As bio-LNG products become more readily available on a global basis, further reductions in carbon will be the result and IMO targets will be met. LNG and bio-LNG products have the important added advantage of essentially eliminating SOx, dramatically reducing NOx, as well as eliminating black carbon and particulate emissions. These important global health benefits cannot and should not be overlooked.

Existing infrastructure

The LNG infrastructure already exists and is available to support bio or synthetic LNG. This infrastructure is growing almost daily and has a proven safety record over decades of use. LNG cannot pollute our waterways, it is non-toxic, and ports around the world are facilitating the development of LNG bunkering facilities. Alternatives such as ammonia and hydrogen will require entirely new and costly supply chains for fuel production, transportation, and vessel bunkering. Further, will the seafaring and port communities accept the significant safety risks posed by the use of these fuels at scale? And the question of who will pay for these reportedly trillion-dollar infrastructure investments is an open but critical question.

No fuel is perfect, and there are always obstacles to overcome. Methane slip onboard vessels and within the fuel supply chain does happen. New engine technologies that dramatically reduce this risk are emerging quickly. It is a temporary problem with a technical fix, not a fundamental issue with the fuel. Upstream developments to deal with methane emissions in LNG supply chains are also advancing at pace. Other alternative fuels, like ammonia, have issues with slip in the engine combustion cycle that needs to be addressed given the toxicity of the product. Similarly, there are very practical problems to overcome with the super-cryogenic storage onboard vessels of hydrogen. These matters are being overlooked in the current discussions but need to be addressed with urgency.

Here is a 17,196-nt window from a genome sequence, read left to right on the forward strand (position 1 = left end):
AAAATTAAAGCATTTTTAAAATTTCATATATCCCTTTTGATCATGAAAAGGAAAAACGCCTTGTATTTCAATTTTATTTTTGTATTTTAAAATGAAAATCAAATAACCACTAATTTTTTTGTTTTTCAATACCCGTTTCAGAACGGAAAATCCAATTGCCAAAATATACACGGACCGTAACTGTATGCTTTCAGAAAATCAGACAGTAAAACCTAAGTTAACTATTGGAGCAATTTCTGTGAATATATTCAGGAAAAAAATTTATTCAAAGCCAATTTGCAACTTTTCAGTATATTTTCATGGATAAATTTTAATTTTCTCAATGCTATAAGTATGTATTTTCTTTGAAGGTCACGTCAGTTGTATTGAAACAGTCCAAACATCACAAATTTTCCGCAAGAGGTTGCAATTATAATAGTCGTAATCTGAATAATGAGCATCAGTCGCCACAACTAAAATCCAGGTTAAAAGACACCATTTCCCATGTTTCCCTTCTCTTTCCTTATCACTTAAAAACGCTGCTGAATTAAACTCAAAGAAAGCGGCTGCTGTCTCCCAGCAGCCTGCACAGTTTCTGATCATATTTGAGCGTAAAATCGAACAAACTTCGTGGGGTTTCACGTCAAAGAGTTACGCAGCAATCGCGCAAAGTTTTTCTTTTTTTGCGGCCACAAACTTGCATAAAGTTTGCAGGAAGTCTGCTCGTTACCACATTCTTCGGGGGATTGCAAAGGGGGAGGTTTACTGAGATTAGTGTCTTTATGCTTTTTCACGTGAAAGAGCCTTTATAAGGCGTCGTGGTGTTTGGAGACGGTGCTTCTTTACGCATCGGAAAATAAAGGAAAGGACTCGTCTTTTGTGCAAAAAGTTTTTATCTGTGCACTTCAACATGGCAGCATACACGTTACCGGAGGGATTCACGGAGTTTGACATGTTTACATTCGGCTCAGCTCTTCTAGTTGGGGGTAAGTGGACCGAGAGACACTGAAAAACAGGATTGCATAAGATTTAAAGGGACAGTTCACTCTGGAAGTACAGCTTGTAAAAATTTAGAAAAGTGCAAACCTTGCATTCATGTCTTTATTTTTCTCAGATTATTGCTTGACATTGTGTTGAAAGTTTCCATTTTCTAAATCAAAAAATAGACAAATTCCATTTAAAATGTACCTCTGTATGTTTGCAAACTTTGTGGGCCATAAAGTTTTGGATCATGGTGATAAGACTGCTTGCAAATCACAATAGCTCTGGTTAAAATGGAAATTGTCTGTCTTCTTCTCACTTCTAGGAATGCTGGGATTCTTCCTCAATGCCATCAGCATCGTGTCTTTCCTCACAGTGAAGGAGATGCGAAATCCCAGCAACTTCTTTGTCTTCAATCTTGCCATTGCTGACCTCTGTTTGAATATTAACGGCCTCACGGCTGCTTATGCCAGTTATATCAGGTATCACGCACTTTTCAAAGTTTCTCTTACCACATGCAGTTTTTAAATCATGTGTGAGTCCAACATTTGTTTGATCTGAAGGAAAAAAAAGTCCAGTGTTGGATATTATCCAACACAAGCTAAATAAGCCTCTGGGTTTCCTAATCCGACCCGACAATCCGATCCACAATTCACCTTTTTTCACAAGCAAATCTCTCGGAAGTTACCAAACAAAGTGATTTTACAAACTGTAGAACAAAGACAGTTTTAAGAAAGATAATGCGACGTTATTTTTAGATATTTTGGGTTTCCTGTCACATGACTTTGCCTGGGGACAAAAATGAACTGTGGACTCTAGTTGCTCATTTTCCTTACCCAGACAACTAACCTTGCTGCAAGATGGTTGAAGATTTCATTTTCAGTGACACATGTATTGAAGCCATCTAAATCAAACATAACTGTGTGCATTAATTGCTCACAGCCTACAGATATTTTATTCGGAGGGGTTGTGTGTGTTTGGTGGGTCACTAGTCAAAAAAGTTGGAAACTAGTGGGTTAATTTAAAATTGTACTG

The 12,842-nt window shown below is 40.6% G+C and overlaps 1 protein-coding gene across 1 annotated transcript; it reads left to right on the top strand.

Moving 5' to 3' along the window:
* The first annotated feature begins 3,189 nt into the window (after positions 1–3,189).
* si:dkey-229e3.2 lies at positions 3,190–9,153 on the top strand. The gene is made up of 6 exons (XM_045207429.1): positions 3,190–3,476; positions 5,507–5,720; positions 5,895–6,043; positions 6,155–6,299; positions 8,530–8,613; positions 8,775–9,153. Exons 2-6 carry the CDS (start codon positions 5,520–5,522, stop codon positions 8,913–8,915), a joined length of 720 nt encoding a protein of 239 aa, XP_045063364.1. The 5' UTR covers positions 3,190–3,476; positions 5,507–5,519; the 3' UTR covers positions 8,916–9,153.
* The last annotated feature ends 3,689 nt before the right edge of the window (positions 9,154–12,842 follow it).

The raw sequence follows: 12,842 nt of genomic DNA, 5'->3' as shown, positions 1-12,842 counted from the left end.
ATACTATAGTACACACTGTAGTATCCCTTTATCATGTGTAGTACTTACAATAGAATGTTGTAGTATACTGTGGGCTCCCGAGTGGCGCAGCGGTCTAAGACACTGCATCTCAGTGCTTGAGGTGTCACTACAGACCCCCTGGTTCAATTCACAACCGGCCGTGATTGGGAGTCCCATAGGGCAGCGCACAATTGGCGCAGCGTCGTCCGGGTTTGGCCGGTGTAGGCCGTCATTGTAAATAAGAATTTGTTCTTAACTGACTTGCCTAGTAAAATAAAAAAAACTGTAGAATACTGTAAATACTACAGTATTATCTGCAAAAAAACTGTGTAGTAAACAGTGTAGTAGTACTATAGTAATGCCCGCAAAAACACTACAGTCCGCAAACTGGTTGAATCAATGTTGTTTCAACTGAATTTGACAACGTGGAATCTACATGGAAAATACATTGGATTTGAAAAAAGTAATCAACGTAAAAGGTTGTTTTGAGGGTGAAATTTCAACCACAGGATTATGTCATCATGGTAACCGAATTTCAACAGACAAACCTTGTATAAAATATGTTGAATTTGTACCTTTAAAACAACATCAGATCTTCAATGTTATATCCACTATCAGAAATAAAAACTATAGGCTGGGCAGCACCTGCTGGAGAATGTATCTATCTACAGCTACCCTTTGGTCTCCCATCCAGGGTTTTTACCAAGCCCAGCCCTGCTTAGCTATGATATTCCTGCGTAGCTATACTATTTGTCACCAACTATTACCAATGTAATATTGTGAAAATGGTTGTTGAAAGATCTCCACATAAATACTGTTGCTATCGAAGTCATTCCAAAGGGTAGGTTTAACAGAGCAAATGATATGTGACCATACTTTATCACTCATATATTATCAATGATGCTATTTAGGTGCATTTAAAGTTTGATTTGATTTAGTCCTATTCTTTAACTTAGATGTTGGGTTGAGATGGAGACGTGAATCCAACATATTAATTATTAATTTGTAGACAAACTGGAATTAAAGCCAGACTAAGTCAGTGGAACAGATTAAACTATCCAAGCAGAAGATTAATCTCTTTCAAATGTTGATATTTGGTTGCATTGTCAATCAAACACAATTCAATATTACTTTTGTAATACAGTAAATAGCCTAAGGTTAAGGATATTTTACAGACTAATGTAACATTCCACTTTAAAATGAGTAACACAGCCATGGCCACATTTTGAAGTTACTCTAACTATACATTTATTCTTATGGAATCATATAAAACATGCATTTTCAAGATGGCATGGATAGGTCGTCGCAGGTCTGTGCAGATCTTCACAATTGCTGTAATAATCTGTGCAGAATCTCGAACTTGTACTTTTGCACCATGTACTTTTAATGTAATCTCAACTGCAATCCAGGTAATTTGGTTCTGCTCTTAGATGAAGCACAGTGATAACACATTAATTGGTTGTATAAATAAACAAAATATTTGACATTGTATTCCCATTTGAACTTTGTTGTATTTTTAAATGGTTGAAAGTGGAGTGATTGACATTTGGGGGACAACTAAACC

Conventional marine fuels also benefit from existing infrastructure. It might be tempting for some to continue a business-as-usual pathway for their newbuild vessel investments based on HFO and Exhaust Gas Cleaning Systems (EGCS). However, the clock is ticking for EGCS’s and neither they nor the use of VLSFO does anything to mitigate GHG’s.

Futureproofing with dual fuel engines

Engine manufacturers are designing and building LNG dual-fuel engines that are or will be capable of using many of the future fuels being discussed, including bio and synthetic LNG. This protects the capital investments made by vessel owners today and reduces future fuel risks, regardless of whether technologies change or not.

For vessel owners looking to invest in new tonnage today, the choice is clear. You can start to reduce emissions now while protecting the future. Waiting for a zero-carbon alternative might seem attractive but the future is still a long way off and the technology required is not proven. Waiting is not an option as it both exacerbates the growing GHG emissions issues and does not provide the essential air quality benefits derived from LNG. The journey of a thousand miles starts with a single step, and the sooner we start the journey the better. Waiting is not an option.

Comments

  1. This would have been a better article if Mr Keller had not written “ Methane slip onboard vessels and within the fuel supply chain does happen. New engine technologies that dramatically reduce this risk are emerging quickly. It is a temporary problem with a technical fix, not a fundamental issue with the fuel. Upstream developments to deal with methane emissions in LNG supply chains are also advancing at pace” and had taken some of his space to actually tell us about the problems and how the “rapidly emerging new engine technologies” and the “upstream developments” are actually fixing the problems.

    Unfortunately Mr Keller gives us nothing but waffle.

    We need more than fine words, we need reliable engineering.